VW Finance Chief Expects Inflation to Ease and Chip Shortage to Drag On

VW Finance Chief Expects Inflation to Ease and Chip Shortage to Drag On


BERLIN—

Volkswagen AG

VOW -0.22%

, one of the world’s largest auto makers, expects inflation to ease later this year but warned there would be no significant improvement in the global semiconductor shortage that has caused many auto makers to slash output as they try to find chips.

The outlook comes as the automotive industry is ramping up production of electric vehicles that require raw materials and an array of semiconductors to control a car’s core systems and infotainment components, and connect them to the internet. The computer-chip shortage has left many auto makers unable to meet consumer demand for new cars, limiting their ability to grow and pushing up the price of new and used vehicles.

Arno Antlitz,

VW’s chief financial officer, told The Wall Street Journal on Monday that the company was well-hedged against inflation. The price of many of the raw materials and parts that car makers need rose substantially last year, but so did car prices.

Mr. Antlitz said Volkswagen had mitigated the impact of raw-material and component price increases through rigorous cost-cutting and that higher prices weren’t yet translating into higher wages at the company. He said he expected the rate of inflation would ease later this year, but added that the company would continue to struggle with a tight supply of chips throughout the year.

“We don’t see significant pressure on wages,” he said. “Currently, the high inflation we see will be temporary. The ability to grow in 2022 will be based on the ability to get more chips.”

In response to higher costs and demand for new vehicles outpacing supply, auto makers and dealers raised prices for new and used vehicles and provided fewer discounts and cash incentives to lure buyers.

The higher car prices have boosted auto makers’ earnings and could well be a feature that is here to stay even after the chip shortage ends and inflation eases, Mr. Antlitz said.

“Due to the shortage of cars overall, we have better margins and less incentives [for customers]. Overall, we expect quite a good year for VW,” he said.

Electric vehicles at a VW plant in Zwickau, Germany, were ready for delivery last year.



Photo:

Jan Woitas/Zuma Press

Mr. Antlitz, who became Volkswagen’s chief financial officer last year, said there was a structural undersupply of chips that is likely to last throughout the year, despite the company’s efforts to give priority to chips for its most profitable vehicles and develop direct relationships with chip manufacturers far down the supply chain.

Some car makers, such as

Tesla Inc.,

TSLA 1.42%

have fared better during the chip crisis. Tesla adapted to the dearth of semiconductors used by the auto industry by rewriting software to allow its cars to use chips more widely available.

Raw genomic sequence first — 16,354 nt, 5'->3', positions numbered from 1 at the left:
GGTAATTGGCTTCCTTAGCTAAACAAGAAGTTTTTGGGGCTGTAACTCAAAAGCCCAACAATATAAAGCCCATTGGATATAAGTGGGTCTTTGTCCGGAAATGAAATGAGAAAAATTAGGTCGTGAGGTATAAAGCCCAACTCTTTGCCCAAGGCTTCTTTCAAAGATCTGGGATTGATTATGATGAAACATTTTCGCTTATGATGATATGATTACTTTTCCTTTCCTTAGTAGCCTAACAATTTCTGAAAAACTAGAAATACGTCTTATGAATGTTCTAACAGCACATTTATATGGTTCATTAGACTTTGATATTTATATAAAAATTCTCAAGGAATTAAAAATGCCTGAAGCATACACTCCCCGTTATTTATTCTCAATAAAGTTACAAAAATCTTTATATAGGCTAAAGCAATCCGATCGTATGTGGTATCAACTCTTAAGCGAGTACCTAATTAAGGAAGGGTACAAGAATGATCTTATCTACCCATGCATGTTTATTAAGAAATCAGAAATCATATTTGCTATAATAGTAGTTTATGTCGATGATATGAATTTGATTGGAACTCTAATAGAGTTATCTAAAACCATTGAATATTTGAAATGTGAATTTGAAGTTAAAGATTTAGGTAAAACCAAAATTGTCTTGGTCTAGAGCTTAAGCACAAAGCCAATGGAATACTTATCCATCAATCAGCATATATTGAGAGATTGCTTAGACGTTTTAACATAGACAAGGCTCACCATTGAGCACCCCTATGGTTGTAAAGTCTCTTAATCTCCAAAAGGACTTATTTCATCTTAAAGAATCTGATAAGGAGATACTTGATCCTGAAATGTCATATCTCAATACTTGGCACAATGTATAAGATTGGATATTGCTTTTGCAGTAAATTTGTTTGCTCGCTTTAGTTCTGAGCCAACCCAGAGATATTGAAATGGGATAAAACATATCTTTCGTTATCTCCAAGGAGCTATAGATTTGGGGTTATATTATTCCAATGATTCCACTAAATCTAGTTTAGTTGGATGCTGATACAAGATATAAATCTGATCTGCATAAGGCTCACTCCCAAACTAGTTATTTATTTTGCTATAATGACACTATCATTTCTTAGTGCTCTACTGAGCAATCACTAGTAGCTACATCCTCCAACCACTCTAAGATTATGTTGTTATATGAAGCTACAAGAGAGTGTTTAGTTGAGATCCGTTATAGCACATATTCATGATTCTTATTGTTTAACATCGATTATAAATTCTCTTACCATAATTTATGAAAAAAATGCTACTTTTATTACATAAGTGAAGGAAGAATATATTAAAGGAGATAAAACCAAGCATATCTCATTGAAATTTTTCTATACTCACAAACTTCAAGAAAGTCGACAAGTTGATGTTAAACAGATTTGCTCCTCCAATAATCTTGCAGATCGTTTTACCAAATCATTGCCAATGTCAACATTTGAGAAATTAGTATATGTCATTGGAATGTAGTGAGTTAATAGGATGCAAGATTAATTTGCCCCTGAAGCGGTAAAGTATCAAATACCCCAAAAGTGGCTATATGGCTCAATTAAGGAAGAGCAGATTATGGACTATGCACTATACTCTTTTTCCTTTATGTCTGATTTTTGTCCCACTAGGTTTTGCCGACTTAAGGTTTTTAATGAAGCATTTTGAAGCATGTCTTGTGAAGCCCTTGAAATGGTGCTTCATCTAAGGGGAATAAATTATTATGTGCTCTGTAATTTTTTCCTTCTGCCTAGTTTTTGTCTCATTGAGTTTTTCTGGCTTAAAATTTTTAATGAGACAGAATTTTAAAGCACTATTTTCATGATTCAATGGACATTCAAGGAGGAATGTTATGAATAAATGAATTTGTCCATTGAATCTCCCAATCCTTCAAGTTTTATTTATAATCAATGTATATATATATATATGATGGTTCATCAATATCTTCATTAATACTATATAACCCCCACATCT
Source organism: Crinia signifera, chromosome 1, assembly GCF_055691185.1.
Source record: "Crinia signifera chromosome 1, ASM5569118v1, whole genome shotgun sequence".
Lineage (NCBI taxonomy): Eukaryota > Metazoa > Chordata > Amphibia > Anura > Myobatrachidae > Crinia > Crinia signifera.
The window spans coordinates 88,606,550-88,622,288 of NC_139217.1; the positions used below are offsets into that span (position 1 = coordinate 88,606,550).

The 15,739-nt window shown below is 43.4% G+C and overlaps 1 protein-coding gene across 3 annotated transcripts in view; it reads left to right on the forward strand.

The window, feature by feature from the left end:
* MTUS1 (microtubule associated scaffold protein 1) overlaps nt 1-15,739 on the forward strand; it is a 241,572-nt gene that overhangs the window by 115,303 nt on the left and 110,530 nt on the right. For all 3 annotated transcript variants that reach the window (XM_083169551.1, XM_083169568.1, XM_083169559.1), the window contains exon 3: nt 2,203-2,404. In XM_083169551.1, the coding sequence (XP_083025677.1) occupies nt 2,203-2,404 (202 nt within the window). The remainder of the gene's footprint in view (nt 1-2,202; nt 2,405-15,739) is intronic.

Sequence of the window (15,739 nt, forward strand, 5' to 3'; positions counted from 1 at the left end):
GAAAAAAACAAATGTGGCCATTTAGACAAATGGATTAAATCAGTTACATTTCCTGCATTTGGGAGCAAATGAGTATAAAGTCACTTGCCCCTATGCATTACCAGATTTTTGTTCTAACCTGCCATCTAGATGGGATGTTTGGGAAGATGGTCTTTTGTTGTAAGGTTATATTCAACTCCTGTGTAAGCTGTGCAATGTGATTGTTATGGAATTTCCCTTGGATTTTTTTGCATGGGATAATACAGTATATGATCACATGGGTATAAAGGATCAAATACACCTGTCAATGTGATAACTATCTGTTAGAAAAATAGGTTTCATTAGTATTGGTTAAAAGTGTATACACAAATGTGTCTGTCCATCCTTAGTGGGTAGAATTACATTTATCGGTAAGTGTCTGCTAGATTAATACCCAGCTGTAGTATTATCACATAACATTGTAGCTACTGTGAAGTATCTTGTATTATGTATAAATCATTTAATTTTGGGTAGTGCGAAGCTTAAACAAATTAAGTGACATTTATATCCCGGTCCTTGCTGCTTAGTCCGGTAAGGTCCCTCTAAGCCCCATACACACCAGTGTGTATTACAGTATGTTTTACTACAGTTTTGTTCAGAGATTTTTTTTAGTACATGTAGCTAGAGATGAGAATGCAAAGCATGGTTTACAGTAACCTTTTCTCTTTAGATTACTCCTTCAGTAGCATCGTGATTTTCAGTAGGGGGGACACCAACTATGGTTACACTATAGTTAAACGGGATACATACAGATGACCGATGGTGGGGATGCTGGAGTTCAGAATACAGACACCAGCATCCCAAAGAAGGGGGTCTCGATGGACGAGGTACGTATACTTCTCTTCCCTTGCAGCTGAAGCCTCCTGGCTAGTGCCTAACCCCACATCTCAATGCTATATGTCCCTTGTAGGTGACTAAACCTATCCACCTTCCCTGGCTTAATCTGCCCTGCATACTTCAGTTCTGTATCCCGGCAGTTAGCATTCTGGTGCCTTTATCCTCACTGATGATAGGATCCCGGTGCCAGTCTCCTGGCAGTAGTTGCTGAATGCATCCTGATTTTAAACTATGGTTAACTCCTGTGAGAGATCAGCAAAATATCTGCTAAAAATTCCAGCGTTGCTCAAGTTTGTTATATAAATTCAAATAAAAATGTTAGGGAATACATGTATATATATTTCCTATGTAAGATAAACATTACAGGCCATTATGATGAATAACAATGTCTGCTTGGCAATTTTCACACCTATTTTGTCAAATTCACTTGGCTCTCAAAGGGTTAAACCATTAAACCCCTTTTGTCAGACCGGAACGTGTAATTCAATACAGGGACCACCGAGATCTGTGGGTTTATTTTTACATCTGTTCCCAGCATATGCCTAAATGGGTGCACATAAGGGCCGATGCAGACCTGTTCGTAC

“We could go back to levels we saw in 2019 in 2023,” Mr. Antlitz said. “We’re doing similar efforts like Tesla, but our model range is much higher and more complex.”

After initially expecting chip supply to recover in 2021, several auto makers have warned for months that the steady rise in demand for chips from auto makers, consumer-electronics companies and other manufacturers was likely to extend the chip squeeze into 2022.

In the U.S., Volkswagen became profitable in 2021 for the first time in years, posting its strongest sales growth in nearly a decade.

Volkswagen is investing in electric vehicles more than other legacy car makers in the U.S. WSJ goes inside an engine factory that is being transformed into a battery plant as the German auto maker looks to change its image and become a rival to Tesla. Photo illustration: George Downs

Volkswagen is pushing to build up its electric-vehicle business around the world, and the vehicles could present the company with an opportunity for growth in the U.S. market, Mr. Antlitz said.

Overall, the auto maker is a niche competitor in the U.S., but in the electric-vehicle market Volkswagen is growing faster and has grabbed a larger share of sales than it has been able to do in the past with conventional internal-combustion-engine, or

ICE,

vehicles.

“We have 7.5% EV market share in the U.S., double our ICE market share and No. 2 behind Tesla,” Mr. Antlitz said.

Volkswagen brands that include Porsche and Audi are planning to roll out eight new battery electric vehicles in the U.S. this year. The VW brand aims for fully electric vehicles to account for 50% of its vehicle sales in the U.S. by 2030, Mr. Antlitz said.

Write to William Boston at [email protected] and Nina Trentmann at [email protected]

How the Global Chip Shortage Affects You

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Rachel Meadows

Rachel Meadows

Trending topics news writer who enjoys cooking, walking her dog and travel.

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